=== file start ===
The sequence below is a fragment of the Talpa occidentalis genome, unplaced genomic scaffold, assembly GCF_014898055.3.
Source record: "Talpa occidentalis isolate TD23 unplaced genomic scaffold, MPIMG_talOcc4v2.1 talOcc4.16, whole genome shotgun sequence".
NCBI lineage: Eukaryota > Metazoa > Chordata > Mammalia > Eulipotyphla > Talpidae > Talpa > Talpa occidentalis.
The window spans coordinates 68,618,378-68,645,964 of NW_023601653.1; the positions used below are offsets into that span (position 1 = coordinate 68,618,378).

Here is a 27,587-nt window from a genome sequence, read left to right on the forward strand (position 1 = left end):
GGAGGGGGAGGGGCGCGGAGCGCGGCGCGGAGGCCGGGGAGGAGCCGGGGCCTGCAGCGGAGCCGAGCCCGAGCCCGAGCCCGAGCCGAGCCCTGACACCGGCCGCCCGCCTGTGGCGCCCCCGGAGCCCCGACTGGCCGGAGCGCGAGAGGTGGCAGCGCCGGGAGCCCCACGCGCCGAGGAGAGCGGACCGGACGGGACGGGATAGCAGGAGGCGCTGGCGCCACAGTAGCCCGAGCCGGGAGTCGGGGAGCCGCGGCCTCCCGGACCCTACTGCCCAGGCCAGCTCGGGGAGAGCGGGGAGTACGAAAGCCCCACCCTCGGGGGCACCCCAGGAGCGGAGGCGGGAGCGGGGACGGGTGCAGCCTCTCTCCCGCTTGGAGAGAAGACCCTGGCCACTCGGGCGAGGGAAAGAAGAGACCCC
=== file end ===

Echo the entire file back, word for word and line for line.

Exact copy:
The sequence below is a fragment of the Talpa occidentalis genome, unplaced genomic scaffold, assembly GCF_014898055.3.
Source record: "Talpa occidentalis isolate TD23 unplaced genomic scaffold, MPIMG_talOcc4v2.1 talOcc4.16, whole genome shotgun sequence".
NCBI lineage: Eukaryota > Metazoa > Chordata > Mammalia > Eulipotyphla > Talpidae > Talpa > Talpa occidentalis.
The window spans coordinates 68,618,378-68,645,964 of NW_023601653.1; the positions used below are offsets into that span (position 1 = coordinate 68,618,378).

Here is a 27,587-nt window from a genome sequence, read left to right on the forward strand (position 1 = left end):
GGAGGGGGAGGGGCGCGGAGCGCGGCGCGGAGGCCGGGGAGGAGCCGGGGCCTGCAGCGGAGCCGAGCCCGAGCCCGAGCCCGAGCCGAGCCCTGACACCGGCCGCCCGCCTGTGGCGCCCCCGGAGCCCCGACTGGCCGGAGCGCGAGAGGTGGCAGCGCCGGGAGCCCCACGCGCCGAGGAGAGCGGACCGGACGGGACGGGATAGCAGGAGGCGCTGGCGCCACAGTAGCCCGAGCCGGGAGTCGGGGAGCCGCGGCCTCCCGGACCCTACTGCCCAGGCCAGCTCGGGGAGAGCGGGGAGTACGAAAGCCCCACCCTCGGGGGCACCCCAGGAGCGGAGGCGGGAGCGGGGACGGGTGCAGCCTCTCTCCCGCTTGGAGAGAAGACCCTGGCCACTCGGGCGAGGGAAAGAAGAGACCCC